When God does not make sense – genocide, suffering, hell

WARNING: I am about to discuss a subject that has occupied greater and lesser minds from the beginning of time, where libraries are needed to contain all what has been thought, said and written, and I will do so in a little more than a page! But given my approach to studying the Bible is to leave no stones unturned and go where angels fear to tread, notwithstanding the flak I might receive when I do so, I see no reason for changing tack now, other than qualify what I have to say with a statement to the affect that I am merely going to offer headlines, yet recognize the need to go a lot deeper, which if opportunity allows I may do so at a later date. I write, having been confronted with those who have either lost their faith or have made radical adjustments because of what the Bible has to say about genocide, suffering and hell. Moreover, after six months intense study, mostly in the Old Testament, culminating in producing my Prophets of the Bible book and not covering these particular topics, but which cropped up several times, even if only in passing, I felt I should say something to set the record straight.

There is a side of God which Christians, especially those of a more liberal persuasion, present: loving, kind, patient, merciful, gracious etc., all of which is true of course. But there is another side: holy, righteous, judgmental, vengeful, jealous etc. that is also true. For the sake of balance, we need both and many fail to offer both. When a few years back, I read Richard Dawkin’s The God Delusion, I was particularly struck when Dawkins laid into those who believed in and followed God (even though he put God into the same category as fairies at the bottom of the garden) and made the point – how could they given the evidence of God’s cruelty that can be verified from the Bible itself? After all, did he not command the likes of Joshua and Saul to wipe out whole cities – men, women and children? If it happened today, Joshua and Saul might be hauled before an international court on charges of genocide and few “right thinking” people would object. I should add, if Dawkins were to come to me, I could give more examples. While I may question his context, I can’t dispute his examples. There was a lot in the Bible, especially Old Testament, narrative when God does not make sense.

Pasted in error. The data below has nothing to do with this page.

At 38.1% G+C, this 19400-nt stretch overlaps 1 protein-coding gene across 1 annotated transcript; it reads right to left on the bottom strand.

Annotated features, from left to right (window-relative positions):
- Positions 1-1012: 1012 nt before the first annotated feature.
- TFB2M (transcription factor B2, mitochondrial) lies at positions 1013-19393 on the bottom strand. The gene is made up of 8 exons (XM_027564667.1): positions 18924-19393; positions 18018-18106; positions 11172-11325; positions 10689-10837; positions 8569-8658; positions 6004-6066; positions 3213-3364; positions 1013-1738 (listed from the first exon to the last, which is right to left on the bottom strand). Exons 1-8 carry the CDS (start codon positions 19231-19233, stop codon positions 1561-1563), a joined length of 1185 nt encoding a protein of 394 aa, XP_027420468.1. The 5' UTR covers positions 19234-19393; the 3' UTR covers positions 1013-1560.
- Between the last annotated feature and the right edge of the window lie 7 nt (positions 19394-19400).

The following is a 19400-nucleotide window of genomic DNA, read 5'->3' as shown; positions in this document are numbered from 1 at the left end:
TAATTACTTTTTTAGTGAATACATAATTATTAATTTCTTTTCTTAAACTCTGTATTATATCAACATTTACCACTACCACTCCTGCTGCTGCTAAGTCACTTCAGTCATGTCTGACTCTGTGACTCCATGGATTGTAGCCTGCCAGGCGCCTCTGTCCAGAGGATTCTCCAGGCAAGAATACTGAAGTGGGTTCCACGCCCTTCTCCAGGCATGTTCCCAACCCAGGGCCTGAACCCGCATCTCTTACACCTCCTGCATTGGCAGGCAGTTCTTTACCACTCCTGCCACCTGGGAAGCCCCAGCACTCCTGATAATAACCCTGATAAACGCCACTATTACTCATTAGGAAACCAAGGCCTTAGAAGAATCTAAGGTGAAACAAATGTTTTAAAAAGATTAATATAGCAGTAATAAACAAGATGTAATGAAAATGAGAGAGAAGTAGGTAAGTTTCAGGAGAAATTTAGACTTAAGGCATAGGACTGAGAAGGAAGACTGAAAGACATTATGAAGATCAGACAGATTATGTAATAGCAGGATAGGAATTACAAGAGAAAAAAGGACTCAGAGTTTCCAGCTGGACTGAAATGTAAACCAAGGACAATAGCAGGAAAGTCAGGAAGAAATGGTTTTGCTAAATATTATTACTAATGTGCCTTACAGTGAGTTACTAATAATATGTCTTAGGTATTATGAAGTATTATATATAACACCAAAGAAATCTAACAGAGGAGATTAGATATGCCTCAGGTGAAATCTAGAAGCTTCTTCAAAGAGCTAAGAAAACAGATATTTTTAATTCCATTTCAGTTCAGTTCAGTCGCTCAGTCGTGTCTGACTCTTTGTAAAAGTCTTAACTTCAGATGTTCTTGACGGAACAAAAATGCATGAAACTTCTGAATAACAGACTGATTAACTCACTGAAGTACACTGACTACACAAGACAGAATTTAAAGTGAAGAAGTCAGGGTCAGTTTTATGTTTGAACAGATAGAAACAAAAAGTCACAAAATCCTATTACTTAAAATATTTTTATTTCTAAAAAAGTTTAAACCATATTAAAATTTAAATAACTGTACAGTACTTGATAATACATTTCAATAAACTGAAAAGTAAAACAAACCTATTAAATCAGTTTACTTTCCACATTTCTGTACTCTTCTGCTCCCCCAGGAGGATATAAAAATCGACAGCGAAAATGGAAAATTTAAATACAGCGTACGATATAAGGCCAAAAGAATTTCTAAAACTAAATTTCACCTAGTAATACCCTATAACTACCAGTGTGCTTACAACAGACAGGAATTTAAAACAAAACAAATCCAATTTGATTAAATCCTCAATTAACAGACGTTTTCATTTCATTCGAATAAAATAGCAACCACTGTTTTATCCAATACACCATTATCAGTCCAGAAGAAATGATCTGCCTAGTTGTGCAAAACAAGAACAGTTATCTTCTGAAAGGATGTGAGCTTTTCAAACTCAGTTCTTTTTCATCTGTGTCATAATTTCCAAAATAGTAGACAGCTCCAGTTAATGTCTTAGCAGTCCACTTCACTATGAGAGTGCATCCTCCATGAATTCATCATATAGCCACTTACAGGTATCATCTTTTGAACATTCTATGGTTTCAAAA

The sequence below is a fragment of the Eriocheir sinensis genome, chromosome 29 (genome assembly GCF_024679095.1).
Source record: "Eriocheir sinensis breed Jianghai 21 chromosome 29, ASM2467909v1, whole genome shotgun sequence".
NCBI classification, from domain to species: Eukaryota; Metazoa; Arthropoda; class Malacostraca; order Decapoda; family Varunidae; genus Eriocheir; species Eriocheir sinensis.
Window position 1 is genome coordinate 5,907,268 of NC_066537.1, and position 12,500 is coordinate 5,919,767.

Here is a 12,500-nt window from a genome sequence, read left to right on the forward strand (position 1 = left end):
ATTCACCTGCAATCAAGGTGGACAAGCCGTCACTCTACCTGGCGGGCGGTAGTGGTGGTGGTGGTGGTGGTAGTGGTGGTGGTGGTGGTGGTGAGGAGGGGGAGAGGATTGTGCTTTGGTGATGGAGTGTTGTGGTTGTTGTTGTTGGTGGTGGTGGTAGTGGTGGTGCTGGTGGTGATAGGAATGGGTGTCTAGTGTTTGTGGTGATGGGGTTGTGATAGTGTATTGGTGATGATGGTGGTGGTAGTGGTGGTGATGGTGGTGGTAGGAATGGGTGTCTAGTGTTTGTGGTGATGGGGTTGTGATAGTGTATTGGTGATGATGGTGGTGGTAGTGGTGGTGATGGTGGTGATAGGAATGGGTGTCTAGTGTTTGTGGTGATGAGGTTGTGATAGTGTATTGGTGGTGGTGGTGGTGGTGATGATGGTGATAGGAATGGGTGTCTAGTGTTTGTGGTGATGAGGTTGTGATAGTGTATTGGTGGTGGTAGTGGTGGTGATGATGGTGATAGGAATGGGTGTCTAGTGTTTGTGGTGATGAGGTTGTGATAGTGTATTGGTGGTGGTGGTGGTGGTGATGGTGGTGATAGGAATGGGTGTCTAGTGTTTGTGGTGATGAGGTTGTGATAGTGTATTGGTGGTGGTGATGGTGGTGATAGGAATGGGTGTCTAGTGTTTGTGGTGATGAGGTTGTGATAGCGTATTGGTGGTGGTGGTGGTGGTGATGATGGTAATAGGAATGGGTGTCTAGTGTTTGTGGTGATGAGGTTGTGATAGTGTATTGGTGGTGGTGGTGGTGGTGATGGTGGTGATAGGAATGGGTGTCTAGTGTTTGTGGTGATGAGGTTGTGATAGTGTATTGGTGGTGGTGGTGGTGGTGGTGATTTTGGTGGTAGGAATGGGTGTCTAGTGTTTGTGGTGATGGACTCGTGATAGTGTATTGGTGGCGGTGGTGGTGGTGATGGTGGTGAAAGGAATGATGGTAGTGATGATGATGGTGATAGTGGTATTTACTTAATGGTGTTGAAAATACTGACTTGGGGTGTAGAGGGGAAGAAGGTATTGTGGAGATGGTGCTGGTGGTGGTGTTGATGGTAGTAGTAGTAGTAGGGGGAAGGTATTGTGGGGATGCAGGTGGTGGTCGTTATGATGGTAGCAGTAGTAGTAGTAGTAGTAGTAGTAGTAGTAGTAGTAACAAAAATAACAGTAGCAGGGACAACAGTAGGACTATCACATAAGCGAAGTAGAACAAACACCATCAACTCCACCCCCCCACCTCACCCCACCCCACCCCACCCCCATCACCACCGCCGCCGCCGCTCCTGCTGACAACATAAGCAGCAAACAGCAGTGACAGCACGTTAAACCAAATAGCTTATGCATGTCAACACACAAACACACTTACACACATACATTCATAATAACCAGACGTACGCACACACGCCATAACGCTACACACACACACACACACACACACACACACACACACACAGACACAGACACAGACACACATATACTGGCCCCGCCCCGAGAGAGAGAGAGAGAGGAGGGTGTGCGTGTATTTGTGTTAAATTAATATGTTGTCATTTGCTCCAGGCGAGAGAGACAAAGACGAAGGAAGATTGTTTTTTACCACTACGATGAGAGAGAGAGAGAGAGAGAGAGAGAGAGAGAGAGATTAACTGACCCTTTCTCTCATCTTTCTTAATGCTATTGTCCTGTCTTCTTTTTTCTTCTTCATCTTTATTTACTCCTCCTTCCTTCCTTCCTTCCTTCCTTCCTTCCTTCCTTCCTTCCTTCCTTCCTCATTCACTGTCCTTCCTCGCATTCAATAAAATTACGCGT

It brings me nicely on to the question of suffering … the proposition that has bothered many down the ages is while it may not be unreasonable to expect bad people to suffer, i.e. get their just desserts for their bad deeds, but there are countless examples of good people who suffer (as well as the bad people coming off ok or better). We can all think of examples of where that is the case and I will resist giving examples other than saying the one I often give is of good, loving parents losing a beloved child through some unforeseen tragedy – and so many different examples can be added. It is tempting, like Job’s comforters, to suggest why this seemingly more righteous than the rest man should suffer as badly as he did, but we know from reading the book with that title they got it wrong and there was an eternal dimension no-one saw, not even righteous Job.